Last week I wrote about the thorny nature of genre classification in music. Today I’d like to dig deeper into the thorn bush and talk about an even more problematic form of classification: race.
At the outset, I’d like to make sure we all agree that, scientifically speaking, race does not actually exist. However, because of the actions of racists past and present, we are stuck with a society that is rife with systemic bias toward people of color (and this, of course, will not come as news to the people of color reading this post). As the author of the article linked to above put it, “Race does not exist, but racism does.” Conscious steps must be taken against the latter every day, by all of us, including becoming aware of the role race plays in the music industry.
A couple of years ago I was introduced to the music of Santigold (via my Radiohead station on Pandora; yay, metadata!), whose music I instantly classified as indie pop. After hearing a few tracks, I knew I was going to be a fan and looked her up on the internet to see if she was a new act. One of the first things I stumbled upon was a 2008 NME article in which she speaks out against people classifying her music as hip-hop and R&B (when in fact she doesn’t even like R&B) purely based on her race. She states in the article that she “made sure” her album is a pop record. [N.B.: The article’s author appears to have confused Santigold’s name and the title of her first album, Santogold.] No doubt it was in reaction to these false classifications that Santigold, in a 2012 interview with Lucy Jones, stated that her music is “genreless.”
Around the same time that I came into contact with Santigold’s music, I was also introduced to the music of Julius Eastman. As an erstwhile Morton Feldman scholar, I remember being shocked and ashamed that I’d never heard Eastman’s name before. As this post by Matthew D. Morrison points out, while we remember many of the SUNY at Buffalo Creative Associates (Crumb, Kotik, Rzewski), until very recently Eastman’s name has been largely absent from the canon of post-World War II composers. In fact, as Renée Levine Packer cites in her fascinating book on new music in Buffalo, Kyle Gann called Eastman “one of the least-recognized and most imaginative minimalists…a pioneer,” in his 1990 Village Voice obituary for Eastman. Packer’s firsthand accounts of the Creative Associates’ activities make it clear that Eastman was an active member of the group and his talents were well-received and appreciated, so why have we heard so little about him in the 25 years since his death?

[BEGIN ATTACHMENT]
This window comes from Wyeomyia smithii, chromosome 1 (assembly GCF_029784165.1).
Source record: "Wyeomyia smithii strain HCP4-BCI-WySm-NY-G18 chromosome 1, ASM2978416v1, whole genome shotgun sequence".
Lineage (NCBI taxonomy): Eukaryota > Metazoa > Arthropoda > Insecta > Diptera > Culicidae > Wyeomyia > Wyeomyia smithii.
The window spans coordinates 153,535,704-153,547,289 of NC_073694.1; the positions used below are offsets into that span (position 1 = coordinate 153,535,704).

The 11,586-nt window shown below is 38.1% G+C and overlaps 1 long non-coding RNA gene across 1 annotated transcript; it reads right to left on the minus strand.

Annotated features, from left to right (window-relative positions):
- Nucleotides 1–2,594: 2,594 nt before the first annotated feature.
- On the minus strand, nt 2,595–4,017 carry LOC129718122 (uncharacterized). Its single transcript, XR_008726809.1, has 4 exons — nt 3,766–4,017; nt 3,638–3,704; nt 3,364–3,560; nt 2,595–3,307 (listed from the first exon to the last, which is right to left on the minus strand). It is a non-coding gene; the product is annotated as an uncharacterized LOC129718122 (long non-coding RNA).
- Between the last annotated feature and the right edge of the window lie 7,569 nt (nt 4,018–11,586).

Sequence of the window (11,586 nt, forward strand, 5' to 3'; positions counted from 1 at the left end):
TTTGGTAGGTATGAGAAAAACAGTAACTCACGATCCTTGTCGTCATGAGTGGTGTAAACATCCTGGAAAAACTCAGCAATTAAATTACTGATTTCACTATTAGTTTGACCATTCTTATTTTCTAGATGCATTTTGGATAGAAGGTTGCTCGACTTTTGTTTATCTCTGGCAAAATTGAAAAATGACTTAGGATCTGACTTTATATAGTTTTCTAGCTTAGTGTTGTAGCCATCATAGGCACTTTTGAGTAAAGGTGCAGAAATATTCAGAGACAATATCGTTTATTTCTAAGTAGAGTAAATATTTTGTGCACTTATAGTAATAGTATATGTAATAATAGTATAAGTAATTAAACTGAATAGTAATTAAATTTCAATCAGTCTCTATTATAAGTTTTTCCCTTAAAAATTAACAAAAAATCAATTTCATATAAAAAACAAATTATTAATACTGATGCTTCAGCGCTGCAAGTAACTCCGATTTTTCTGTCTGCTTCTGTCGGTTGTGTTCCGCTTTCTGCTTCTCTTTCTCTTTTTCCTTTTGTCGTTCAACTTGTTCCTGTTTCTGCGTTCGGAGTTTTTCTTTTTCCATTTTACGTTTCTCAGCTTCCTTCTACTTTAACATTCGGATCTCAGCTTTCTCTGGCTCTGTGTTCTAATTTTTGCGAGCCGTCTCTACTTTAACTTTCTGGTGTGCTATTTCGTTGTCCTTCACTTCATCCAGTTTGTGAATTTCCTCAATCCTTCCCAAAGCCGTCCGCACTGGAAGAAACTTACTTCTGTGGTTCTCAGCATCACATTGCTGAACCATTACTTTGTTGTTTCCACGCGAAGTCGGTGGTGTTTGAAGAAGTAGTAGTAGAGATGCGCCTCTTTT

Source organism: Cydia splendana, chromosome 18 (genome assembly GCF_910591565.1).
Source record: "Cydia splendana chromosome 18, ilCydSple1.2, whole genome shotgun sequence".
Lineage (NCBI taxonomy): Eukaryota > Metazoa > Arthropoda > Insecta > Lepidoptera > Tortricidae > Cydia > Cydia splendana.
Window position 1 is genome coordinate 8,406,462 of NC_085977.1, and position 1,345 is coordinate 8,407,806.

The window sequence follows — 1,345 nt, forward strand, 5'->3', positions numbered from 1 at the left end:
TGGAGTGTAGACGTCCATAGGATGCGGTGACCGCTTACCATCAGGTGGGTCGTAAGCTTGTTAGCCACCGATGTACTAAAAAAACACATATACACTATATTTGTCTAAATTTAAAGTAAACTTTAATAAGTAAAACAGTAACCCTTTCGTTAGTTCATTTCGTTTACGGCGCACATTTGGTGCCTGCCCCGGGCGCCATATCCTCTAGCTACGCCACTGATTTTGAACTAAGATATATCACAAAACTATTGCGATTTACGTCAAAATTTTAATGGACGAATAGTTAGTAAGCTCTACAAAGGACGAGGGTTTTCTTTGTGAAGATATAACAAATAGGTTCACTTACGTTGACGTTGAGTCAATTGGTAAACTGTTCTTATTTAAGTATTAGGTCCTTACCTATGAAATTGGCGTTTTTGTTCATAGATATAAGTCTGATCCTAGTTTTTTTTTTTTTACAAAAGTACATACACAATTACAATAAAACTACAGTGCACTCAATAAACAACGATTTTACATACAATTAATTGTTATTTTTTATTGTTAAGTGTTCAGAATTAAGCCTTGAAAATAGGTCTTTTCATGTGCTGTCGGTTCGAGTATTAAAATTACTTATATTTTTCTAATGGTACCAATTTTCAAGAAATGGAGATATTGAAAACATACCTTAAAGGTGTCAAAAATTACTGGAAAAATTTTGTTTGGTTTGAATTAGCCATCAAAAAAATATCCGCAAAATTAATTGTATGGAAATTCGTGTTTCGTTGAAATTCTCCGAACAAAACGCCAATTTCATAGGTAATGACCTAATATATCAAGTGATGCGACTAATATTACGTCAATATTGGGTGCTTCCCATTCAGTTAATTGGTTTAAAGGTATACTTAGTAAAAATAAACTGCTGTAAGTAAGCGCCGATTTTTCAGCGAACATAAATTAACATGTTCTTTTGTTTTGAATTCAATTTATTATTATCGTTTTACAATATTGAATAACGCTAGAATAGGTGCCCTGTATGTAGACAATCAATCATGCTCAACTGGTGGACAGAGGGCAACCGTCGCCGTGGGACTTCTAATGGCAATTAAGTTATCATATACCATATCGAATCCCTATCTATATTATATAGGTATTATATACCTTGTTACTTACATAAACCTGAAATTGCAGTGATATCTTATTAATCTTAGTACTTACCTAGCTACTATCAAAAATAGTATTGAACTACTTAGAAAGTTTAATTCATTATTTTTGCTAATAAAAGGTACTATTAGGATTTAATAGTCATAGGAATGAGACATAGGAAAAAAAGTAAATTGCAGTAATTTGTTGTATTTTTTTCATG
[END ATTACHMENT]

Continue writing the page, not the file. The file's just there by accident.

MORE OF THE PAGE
These two encounters with the work of very different artists got me thinking about the ways in which factors external to the sound and production of a given piece of music might result in its misclassification—or non-classification, in the case of Eastman. This in turn got me thinking about the music I chose to write about, the pieces I suggested for concert programming, and the concerts I decided to attend (back when I was doing more of all those things). Was I unwittingly perpetuating the systemic bias I claimed to oppose with these choices?
The truth is that, while I spent quite a lot of effort making sure women musicians—particularly composers—were equally represented in my activities, I did not spend nearly enough time making sure I gave people of color the same consideration, particularly as composers. I attribute this lamentable lapse in my judgment to the two issues I discussed above, both of which boil down to one outcome: lack of visibility. I didn’t know very many composers who are people of color, nor did the press releases I received often come from or include POC composers. It was my responsibility, then, to seek out these people and rectify the situation, and I failed to do that.
We must address the fact that we are missing out on certain new music because it is being classified for different communities, or not being classified at all. This fact is likely attributable to the new music scene’s ideas surrounding pedigree and style; inclusion on a new music concert program often depends on a certain type of training and the avoidance of certain stylistic signifiers. To be frank, it should make us all deeply uncomfortable how white the new music scene is. I say this not to discourage anyone; I say it because I am invested in this scene and want to see it grow by embracing what may seem at first like unfamiliar voices.
In my next and final post in this series, I will examine the question of criteria for inclusion in more detail as I consider who the holders of power are in the music industry.